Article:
It will be up to the next president of the United States to make the contents of the very confidential files on JFK's assassination public or not.

The historians are getting ready, the researchers are feverish, the followers of conspiracy theories are especially thrilled with anticipation. We have just learned that in October 2017, most of the contents of the investigation launched after the murder of John Fitzgerald Kennedy could be made public.

The Biggest Mystery of the Past 50 Years

In all, only seven archivists who were sworn to secrecy had access to no less than 40,000 documents. They have been working for years with plenty of security clearance on this source of information that could make the rest clearer after fifty years. It is one of the greatest mysteries of modern U.S. history. Earl Warren, the chief justice who presided over the investigative commission on the assassination of the 35th U.S. president, said in response to a journalist who asked him whether we would one day have everything on the investigation he conducted: "Yes, there will come a time, but it may not be in your lifetime." Politico, the site that broke the news, emphasized that even if this October 2017 date has officially been set for authorizing access to these files, there can still be a veto at the last minute following a request from the CIA, the FBI, or an entirely different agency.

It's enough for them to consider that some of the protagonists, some of whom are still alive, would be unnecessarily exposed by the revelations contained within any of the documents or interrogation transcripts. And since that will happen a year and a half after Obama's successor takes office, it will be up to the new president to give the green light or not, taking into account the new president’s personal view on transparency with respect to the domestic and international situation.

The Cuban Question

The recent normalization of relations initiated by the United States with Cuba may, for example, be cited as a reason to delay revealing secrets from a large portion of those files. Lee Harvey Oswald, Kennedy's murderer, went to Mexico City just a month before committing the act. He met with Cuban agents at the time. However, one of the hypotheses or theories that certain investigators used to explain the murderer's actions was that he was financed by the Cuban secret service, thus striking back for the attempted murders on Fidel Castro by assassins sent by the CIA with Kennedy's approval. Out of the 40,000 documents from the CIA, would 1,100 of them be disclosed with proof of such a meeting between Oswald and the Cubans?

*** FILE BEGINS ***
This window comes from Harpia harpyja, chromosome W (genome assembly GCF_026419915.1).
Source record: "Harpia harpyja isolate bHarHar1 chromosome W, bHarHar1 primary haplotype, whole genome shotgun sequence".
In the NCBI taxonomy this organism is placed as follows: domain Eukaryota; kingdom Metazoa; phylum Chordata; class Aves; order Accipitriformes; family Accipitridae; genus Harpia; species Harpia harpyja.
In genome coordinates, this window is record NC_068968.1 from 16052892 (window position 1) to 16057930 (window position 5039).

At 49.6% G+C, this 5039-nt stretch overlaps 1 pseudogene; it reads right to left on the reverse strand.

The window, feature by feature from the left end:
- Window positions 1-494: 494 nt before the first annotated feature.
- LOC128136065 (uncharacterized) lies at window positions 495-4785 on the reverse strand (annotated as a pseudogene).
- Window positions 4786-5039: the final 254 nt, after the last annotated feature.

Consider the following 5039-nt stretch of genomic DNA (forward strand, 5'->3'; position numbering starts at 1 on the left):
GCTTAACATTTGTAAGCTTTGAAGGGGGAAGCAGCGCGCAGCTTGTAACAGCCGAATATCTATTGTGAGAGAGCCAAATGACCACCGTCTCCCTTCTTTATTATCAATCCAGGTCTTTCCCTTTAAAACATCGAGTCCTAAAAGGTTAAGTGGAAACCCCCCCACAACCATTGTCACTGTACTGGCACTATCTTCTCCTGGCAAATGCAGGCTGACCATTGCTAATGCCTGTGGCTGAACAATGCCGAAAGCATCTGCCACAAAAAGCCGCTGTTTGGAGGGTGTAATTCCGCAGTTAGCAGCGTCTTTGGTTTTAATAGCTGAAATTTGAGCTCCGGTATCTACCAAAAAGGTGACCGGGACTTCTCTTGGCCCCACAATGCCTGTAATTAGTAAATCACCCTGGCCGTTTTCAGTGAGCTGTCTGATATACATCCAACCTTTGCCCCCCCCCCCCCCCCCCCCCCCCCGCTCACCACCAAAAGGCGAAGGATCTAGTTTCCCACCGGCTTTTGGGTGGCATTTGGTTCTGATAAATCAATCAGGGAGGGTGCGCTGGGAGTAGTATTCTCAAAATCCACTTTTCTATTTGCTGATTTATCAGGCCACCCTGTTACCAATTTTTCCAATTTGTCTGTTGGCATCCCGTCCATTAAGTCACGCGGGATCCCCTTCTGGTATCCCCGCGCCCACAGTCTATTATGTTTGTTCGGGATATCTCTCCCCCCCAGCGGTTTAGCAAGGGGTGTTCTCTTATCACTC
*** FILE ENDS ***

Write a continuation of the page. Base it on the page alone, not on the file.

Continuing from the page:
Or, on the contrary, was JFK's murderer brainwashed by the anti-Castro regime which held a grudge against the president for having initially helped them get to the Bay of Pigs in April 1961 in order to win back Cuba and then turned his back on them the moment the operation failed? Hundreds of exiles were killed in the operation. Some 332 pages of the files waiting to be revealed concern a dubious character named E. Howard Hunt. This CIA agent who later became one of the Watergate “plumbers” in the scandal that ended Nixon's career, had been among those who helped with the landing of anti-Castro forces in Cuba. Before dying in 2007, Hunt revealed without giving any details, that he knew of a plot by Cuban exiles seeking henchmen to assassinate JFK.

Still in these files, we should find the transcript of the interrogation of Youri Nosenko, a KGB officer who defected to the West shortly after Kennedy's death. This Soviet defector had dealt with Oswald during the two and a half years that he spent in the USSR starting in 1959 before returning to the United States, bringing along the Russian woman that he had married during his stay in Moscow. There too, there may be things worth revealing about the hypothesis or theory that in the middle of the Cold War, the Soviets could have wanted to kill the man who went against Krushchev during the Cuban missile crisis.

It's not like likely that the next U.S. president's responsibility to reveal or not reveal the real reasons, circumstances, accomplices - if there were any - behind president Kennedy's assassination will have much weight in the presidential campaign coming up. It's perhaps a pity. At least when it comes to the need for the American people to know the truth about one of the most tragic episodes in their history.